The Schola Medica Salernitana was an early medieval medical school in the coastal south Italian city of Salerno, the most important native source of medical knowledge in Europe at the time.
The school achieved its splendour between the tenth and thirteenth centuries, during the final decades of Longobard power, during which the school rose, to the fall of the Hohenstaufen. Through the impulse given by Alfano I, Archbishop of Salerno, and Constantine the African, Salerno won the title of "Town of Hippocrates" (Hippocratica Civitas or Hippocratica Urbs). People from all over the world flocked to the "Schola Salerni", both the sick, in the hope of recovering, and the student, to learn the art of medicine.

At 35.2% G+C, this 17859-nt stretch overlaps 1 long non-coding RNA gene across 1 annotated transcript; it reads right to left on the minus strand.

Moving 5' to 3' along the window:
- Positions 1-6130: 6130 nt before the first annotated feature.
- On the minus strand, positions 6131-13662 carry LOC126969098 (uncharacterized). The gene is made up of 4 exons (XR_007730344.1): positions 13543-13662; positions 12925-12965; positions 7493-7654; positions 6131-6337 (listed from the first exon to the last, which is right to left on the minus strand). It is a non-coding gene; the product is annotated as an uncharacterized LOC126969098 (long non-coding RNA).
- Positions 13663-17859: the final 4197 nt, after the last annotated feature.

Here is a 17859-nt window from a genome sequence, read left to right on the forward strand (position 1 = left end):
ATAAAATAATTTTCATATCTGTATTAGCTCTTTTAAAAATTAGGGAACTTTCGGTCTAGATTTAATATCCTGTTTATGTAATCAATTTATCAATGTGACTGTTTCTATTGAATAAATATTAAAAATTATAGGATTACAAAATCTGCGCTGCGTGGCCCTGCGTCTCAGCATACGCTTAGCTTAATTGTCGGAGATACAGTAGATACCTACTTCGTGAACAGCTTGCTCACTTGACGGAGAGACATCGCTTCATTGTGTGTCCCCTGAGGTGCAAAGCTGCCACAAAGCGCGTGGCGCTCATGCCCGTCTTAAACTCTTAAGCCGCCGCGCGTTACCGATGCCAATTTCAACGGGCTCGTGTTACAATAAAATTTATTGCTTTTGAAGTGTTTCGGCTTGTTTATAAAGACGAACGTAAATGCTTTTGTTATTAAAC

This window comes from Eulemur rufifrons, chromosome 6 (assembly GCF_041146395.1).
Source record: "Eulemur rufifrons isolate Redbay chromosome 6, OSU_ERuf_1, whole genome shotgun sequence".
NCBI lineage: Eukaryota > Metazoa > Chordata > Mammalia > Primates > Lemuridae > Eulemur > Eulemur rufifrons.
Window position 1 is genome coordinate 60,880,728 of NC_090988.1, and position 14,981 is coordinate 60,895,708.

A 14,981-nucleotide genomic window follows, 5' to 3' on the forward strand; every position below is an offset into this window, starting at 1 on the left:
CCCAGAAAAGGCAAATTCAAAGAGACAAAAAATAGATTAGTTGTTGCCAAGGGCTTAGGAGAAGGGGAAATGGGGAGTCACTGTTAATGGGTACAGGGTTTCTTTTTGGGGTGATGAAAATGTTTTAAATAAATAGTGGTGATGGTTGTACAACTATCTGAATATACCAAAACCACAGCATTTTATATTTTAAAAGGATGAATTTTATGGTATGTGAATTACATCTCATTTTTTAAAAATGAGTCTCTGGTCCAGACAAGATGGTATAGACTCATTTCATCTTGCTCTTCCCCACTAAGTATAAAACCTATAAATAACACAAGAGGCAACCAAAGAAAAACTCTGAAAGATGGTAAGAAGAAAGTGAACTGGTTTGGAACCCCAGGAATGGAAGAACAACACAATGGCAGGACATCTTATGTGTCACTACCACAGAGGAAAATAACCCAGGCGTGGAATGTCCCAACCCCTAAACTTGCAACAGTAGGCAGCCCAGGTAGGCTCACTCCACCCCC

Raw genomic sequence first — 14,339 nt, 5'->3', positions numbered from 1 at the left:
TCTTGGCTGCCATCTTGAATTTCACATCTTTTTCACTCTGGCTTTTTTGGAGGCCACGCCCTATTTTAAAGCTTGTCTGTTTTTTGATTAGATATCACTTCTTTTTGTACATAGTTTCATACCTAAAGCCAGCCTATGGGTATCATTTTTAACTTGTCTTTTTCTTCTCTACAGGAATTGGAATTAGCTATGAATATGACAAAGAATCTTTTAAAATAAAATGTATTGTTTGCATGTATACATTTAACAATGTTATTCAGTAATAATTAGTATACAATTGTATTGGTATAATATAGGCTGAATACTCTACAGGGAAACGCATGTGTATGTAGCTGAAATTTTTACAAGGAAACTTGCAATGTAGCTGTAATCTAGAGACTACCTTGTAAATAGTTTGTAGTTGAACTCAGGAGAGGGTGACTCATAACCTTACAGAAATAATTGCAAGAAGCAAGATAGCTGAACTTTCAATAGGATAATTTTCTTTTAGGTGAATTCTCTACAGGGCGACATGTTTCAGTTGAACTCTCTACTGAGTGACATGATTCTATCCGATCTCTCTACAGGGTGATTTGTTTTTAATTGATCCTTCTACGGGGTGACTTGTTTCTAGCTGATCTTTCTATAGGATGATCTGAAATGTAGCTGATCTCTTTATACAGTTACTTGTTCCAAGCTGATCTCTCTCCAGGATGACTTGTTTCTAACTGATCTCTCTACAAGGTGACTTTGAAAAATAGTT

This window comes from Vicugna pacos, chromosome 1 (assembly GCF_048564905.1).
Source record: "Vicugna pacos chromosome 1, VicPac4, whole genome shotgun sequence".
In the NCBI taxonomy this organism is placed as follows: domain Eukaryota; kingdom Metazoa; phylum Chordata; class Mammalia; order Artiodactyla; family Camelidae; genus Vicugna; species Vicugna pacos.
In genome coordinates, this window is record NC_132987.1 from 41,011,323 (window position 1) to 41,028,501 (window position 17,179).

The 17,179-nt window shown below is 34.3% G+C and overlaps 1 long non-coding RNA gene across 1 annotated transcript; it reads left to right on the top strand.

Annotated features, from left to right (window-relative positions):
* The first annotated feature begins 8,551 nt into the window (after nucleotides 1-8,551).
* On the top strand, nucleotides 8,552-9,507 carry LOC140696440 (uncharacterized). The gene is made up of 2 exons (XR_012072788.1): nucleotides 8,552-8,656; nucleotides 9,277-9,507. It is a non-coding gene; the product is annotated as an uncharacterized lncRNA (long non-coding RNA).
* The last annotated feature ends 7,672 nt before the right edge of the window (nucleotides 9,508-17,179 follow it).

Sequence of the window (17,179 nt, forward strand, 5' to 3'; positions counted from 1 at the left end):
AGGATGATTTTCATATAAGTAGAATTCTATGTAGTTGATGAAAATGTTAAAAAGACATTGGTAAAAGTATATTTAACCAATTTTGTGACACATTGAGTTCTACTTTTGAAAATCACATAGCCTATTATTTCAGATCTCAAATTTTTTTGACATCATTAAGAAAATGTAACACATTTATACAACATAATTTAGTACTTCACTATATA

Its fame crossed borders, as proved by the Salernitanan manuscripts kept in many European libraries, and by historical witnesses. The School kept the Greek-Latin cultural tradition going, merging it harmoniously with the Arab and Jewish culture. The meeting of different cultures led to a medical learning arising from the synthesis and the comparison of different experiences, as is evidenced by a legend that ascribes the foundation of the school to four masters: the Jewish Helinus, the Greek Pontus, the Arab Adela, and the Latin Salernus. In the school, besides the teaching of medicine (in which women too were involved, as both teachers and students), there were courses of philosophy, theology, and law.